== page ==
Timely access to prison records is critical to PLS’s ability to provide effective representation to our clients. Our primary means of obtaining records for initial investigations and advocacy is New York’s Freedom of Information Law (FOIL). We recently argued an appeal before the Appellate Division, Third Department challenging DOCCS’ withholding of videos and narrative incident reports requested through FOIL.
PLS prevails in challenge to a DOCCS’ decision to remove our client from the work release program following his filing of a worker’s compensation program claim for a prior occupational injury as one that violates Americans with Disabilities Act.
Today the nonprofit organizations Disability Rights Advocates (DRA) and Prisoners’ Legal Services of New York (PLS) filed a class action lawsuit against the New York State Department of Corrections and Community Supervision (DOCCS) on behalf of people with disabilities who are incarcerated at Five Points Correctional Facility and have been denied mobility-related accommodations they need to get around.
A civilly detained individual is not a “prisoner” as defined by the Prison Litigation Reform Act (PLRA).
On July 1, 2021, the Second Circuit issued a landmark decision in Brathwaite v. Garland, finding that the imposition of a presumption of finality to state criminal convictions under appellate review was arbitrary and unreasonable.
PLS prevails in challenge to a prison disciplinary proceeding alleging guilty finding was not supported by substantial evidence and violated state regulations and DOCCS’ directives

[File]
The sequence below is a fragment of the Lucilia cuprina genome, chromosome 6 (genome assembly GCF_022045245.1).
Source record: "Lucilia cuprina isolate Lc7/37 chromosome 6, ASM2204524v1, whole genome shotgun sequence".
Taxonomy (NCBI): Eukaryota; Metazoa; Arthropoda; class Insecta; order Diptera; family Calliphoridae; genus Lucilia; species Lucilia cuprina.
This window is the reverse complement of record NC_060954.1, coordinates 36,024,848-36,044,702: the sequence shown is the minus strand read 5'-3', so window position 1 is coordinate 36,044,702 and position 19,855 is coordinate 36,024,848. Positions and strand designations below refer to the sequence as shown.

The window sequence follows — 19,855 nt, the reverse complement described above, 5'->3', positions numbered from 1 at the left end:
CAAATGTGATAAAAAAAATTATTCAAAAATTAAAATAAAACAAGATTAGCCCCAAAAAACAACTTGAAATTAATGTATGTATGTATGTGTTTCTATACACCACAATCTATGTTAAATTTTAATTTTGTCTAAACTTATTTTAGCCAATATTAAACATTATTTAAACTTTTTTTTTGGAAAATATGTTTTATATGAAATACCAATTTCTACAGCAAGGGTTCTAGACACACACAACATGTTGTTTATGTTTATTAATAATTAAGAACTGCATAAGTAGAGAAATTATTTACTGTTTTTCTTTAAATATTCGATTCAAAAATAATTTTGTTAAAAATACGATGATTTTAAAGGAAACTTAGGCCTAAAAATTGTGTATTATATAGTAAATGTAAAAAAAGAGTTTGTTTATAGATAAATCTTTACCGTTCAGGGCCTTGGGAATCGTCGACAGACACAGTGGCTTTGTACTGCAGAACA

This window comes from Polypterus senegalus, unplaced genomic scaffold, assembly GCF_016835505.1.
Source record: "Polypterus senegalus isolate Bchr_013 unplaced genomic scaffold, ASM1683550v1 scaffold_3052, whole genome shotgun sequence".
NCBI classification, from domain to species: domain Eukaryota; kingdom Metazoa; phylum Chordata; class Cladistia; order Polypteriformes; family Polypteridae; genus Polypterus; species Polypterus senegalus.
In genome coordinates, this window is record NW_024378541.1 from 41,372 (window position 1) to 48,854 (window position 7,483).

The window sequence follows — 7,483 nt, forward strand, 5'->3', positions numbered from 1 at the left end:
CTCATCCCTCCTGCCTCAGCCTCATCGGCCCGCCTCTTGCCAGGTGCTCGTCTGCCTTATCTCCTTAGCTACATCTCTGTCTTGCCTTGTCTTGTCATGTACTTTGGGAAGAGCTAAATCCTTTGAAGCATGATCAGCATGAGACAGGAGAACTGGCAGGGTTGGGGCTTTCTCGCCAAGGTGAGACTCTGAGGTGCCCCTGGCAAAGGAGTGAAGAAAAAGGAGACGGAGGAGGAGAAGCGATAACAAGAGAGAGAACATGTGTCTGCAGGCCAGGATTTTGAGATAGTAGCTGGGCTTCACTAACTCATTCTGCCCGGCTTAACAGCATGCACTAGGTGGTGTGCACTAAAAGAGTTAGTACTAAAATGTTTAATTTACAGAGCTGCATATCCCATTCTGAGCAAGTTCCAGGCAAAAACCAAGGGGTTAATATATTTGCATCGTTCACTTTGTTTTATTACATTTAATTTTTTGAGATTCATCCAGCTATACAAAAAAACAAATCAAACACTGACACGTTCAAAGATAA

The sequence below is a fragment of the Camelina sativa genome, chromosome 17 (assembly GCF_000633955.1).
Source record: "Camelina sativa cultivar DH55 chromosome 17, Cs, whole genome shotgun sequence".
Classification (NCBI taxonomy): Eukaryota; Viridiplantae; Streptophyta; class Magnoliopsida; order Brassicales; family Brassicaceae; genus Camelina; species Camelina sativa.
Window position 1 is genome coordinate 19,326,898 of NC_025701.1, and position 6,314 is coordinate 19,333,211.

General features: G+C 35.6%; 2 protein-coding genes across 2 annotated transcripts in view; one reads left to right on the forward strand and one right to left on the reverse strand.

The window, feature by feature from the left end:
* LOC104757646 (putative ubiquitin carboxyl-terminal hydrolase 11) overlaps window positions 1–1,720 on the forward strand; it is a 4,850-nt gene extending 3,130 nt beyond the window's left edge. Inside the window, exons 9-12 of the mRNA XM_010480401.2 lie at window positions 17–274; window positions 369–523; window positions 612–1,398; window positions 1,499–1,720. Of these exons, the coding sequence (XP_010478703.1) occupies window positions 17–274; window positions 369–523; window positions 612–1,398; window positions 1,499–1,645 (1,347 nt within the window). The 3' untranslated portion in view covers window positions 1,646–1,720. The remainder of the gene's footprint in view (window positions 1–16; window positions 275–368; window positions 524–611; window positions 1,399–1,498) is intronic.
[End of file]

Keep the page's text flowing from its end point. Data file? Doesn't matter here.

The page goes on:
Between April 2020 and March 2021, PLS’ advocacy in the areas of disciplinary hearings, jail time, sentencing computations and parole has resulted in decades of time being removed from people’s sentences.
The Second Circuit adopts a bright-line rule regarding exhaustion under the Prison Litigation Reform Act (PLRA).
Citing Gustus v. Fischer, 64 A.D.3d 1034 (2009) the court held that “where two misbehavior reports charge violations concerning a single incident and all of the information necessary to support the charges was available before commencement of first hearing, a hearing on second misbehavior report is barred by doctrine of res judicata.”
The court stated: “Although the form includes instructions to inform an inmate about the nature of the hearing, the charges against him or her and the fact that the hearing will be conducted in the refusing inmate’s absence, the record reflects no information regarding the steps taken to ascertain the legitimacy of petitioner’s refusal or to inform him of his right to attend the hearing and the consequences of his failure to do so.” Wilson v. Annucci, #523541 (3d Dep’t) (March 2, 2017).